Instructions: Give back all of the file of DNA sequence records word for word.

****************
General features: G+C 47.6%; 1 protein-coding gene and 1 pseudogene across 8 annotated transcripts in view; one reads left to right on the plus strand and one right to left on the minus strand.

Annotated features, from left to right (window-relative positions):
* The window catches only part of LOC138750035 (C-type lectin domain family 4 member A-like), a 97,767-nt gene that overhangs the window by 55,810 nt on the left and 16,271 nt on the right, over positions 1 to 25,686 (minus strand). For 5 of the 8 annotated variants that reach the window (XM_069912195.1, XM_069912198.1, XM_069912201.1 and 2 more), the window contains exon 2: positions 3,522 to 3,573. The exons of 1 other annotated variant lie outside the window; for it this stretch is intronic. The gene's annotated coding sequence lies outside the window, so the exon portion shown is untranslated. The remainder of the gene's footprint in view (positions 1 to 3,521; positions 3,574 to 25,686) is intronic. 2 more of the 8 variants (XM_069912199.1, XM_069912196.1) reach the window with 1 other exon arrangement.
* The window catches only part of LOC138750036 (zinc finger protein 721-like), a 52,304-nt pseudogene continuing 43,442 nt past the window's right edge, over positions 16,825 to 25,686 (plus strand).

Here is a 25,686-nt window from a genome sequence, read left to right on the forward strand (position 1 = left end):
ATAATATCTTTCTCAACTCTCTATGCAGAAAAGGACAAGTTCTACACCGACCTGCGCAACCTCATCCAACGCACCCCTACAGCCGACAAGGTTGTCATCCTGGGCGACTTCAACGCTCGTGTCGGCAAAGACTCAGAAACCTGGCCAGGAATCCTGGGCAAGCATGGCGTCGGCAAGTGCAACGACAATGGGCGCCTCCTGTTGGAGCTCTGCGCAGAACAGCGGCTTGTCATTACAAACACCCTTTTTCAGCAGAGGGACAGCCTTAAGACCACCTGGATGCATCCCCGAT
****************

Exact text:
General features: G+C 47.6%; 1 protein-coding gene and 1 pseudogene across 8 annotated transcripts in view; one reads left to right on the plus strand and one right to left on the minus strand.

Annotated features, from left to right (window-relative positions):
* The window catches only part of LOC138750035 (C-type lectin domain family 4 member A-like), a 97,767-nt gene that overhangs the window by 55,810 nt on the left and 16,271 nt on the right, over positions 1 to 25,686 (minus strand). For 5 of the 8 annotated variants that reach the window (XM_069912195.1, XM_069912198.1, XM_069912201.1 and 2 more), the window contains exon 2: positions 3,522 to 3,573. The exons of 1 other annotated variant lie outside the window; for it this stretch is intronic. The gene's annotated coding sequence lies outside the window, so the exon portion shown is untranslated. The remainder of the gene's footprint in view (positions 1 to 3,521; positions 3,574 to 25,686) is intronic. 2 more of the 8 variants (XM_069912199.1, XM_069912196.1) reach the window with 1 other exon arrangement.
* The window catches only part of LOC138750036 (zinc finger protein 721-like), a 52,304-nt pseudogene continuing 43,442 nt past the window's right edge, over positions 16,825 to 25,686 (plus strand).

Here is a 25,686-nt window from a genome sequence, read left to right on the forward strand (position 1 = left end):
ATAATATCTTTCTCAACTCTCTATGCAGAAAAGGACAAGTTCTACACCGACCTGCGCAACCTCATCCAACGCACCCCTACAGCCGACAAGGTTGTCATCCTGGGCGACTTCAACGCTCGTGTCGGCAAAGACTCAGAAACCTGGCCAGGAATCCTGGGCAAGCATGGCGTCGGCAAGTGCAACGACAATGGGCGCCTCCTGTTGGAGCTCTGCGCAGAACAGCGGCTTGTCATTACAAACACCCTTTTTCAGCAGAGGGACAGCCTTAAGACCACCTGGATGCATCCCCGAT